AS part of efforts to create awareness towards reducing the toil of pollution on the environment, as well as the overall reduction of global warming, the World Environment Day (WED) Eco Fashion Week has inaugurated indigenous cloth-weaving training for students across Nigeria to resuscitate the dying culture of environmentally-friendly woven cloth art.
Recently, the World Environment Day (WED) Eco Fashion Week held in Ondo State, under the chairmanship of the state governor, Mr Oluwarotimi Akeredolu, and the event attracted several dignitaries, traditional rulers, artists and business people, who converged to commemorate both environment and culture at the Osse River Park in Idoani.
Governor Akeredolu, in his remarks on the occasion, commended the Founder of the World Environment Day (WED) Eco Fashion Week, Ms Olapeju Olayemi, for her initiative in reviving the indigenous ecological method aso oke weaving, which is gradually going into extinction in Nigeria.
Speaking through his wife and first lady of the state, Mrs Betty Anyanwu Akeredolu, the governor announced government’s readiness to synergise and collaborate with WED Eco Fashion Week Training School to provide students from the state a stable future through the creation of more weaving centres, as well as provision of looms and other weaving materials for schools.
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The governor said: “The hand-woven aso oke is a more traditional and environmentally-friendly practices of textile production, and it cuts down on the use of energy and the process has no emission of carbon waste into the atmosphere, thus reducing global warming.
“Aso oke weaving can also be one of the viable tools in addressing the developmental challenges of the state, especially in creating employment for youths and women,” he said.
The governor, therefore, advised students to use their cloth-weaving skills and the looms donated to them by the state government for self sustainability and entrepreneurship purposes.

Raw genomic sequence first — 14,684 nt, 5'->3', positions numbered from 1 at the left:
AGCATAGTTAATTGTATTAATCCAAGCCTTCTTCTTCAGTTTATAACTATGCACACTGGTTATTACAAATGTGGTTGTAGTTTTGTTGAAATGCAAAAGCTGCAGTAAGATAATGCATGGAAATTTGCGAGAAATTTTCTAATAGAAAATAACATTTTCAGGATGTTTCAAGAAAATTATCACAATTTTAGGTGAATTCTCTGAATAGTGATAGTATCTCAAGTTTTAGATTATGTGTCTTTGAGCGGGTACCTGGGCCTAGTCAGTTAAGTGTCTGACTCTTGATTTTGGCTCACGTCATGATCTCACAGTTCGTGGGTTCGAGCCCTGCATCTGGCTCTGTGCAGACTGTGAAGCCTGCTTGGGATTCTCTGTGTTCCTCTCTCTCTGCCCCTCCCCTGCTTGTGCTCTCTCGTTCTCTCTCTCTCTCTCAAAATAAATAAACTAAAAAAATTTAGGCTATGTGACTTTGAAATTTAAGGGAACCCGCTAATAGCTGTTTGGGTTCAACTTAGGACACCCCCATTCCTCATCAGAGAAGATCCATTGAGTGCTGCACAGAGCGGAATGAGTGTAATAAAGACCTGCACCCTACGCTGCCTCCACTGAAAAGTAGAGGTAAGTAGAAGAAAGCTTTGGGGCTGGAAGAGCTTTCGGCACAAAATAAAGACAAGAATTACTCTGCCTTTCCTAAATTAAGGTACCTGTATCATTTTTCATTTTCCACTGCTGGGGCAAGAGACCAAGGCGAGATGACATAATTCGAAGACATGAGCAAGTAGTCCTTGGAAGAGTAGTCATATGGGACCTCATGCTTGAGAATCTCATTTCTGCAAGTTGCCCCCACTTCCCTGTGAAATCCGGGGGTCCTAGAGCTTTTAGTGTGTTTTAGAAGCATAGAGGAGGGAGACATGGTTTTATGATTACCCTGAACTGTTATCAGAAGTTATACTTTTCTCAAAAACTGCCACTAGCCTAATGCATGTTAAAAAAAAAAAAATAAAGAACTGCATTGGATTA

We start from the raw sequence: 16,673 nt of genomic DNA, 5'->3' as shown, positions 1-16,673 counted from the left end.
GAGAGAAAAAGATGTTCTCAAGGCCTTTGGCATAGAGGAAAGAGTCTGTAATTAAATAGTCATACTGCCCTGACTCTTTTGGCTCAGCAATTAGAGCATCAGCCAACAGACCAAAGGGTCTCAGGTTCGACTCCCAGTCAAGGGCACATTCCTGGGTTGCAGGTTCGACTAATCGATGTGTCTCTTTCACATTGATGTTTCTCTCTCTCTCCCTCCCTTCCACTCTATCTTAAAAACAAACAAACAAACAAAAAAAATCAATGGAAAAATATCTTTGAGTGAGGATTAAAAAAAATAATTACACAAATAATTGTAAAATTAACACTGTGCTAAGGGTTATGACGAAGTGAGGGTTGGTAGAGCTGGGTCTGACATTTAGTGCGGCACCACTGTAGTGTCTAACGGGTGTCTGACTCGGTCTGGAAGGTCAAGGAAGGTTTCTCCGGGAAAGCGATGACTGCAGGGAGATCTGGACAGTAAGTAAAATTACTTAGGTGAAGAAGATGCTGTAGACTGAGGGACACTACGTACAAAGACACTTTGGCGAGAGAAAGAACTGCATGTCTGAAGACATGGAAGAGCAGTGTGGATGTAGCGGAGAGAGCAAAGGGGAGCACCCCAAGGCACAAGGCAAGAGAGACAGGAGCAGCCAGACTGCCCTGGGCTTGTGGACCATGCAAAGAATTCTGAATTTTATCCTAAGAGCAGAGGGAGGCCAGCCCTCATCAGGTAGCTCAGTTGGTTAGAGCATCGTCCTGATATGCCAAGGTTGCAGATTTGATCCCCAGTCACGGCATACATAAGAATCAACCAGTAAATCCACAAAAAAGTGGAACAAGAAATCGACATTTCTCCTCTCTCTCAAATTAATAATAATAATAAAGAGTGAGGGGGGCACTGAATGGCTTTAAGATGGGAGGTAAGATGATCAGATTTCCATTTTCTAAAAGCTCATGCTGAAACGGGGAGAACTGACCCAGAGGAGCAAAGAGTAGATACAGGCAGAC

In her remarks on the occasion, the founder of WED Eco Fashion Week and Ondo State Goodwill Ambassador for Environment, Ms Olayemi, said that she initiated the training to be part of the eco fashion week events so as to support the Agenda 2030 and the United Nations Framework Convention on Climate Change.
“We need to take immediate action to embark on woven cloth art as it would reduce greenhouse gas emission and enable us to build a healthier environment, spur economic innovation and create job opportunities,” she said.
Ms Olayemi also explained that the sensitisation programmes and effective training on green initiatives would help to promote sustainable environment, just as the organisation has other training programmes on local dyes and colouring methodology development.
While also speaking, The Alani of Idoani, Oba Olufemi Olutoye, who led the delegates of traditional rulers to the event, said that the reviving of the indigenous hand-weave aso oke would promote the rich cultural heritage of the state and the country as a whole.
Oba Olutoye praised the students for the creativity made from their aso oke weaving skills, which was displayed during the event.
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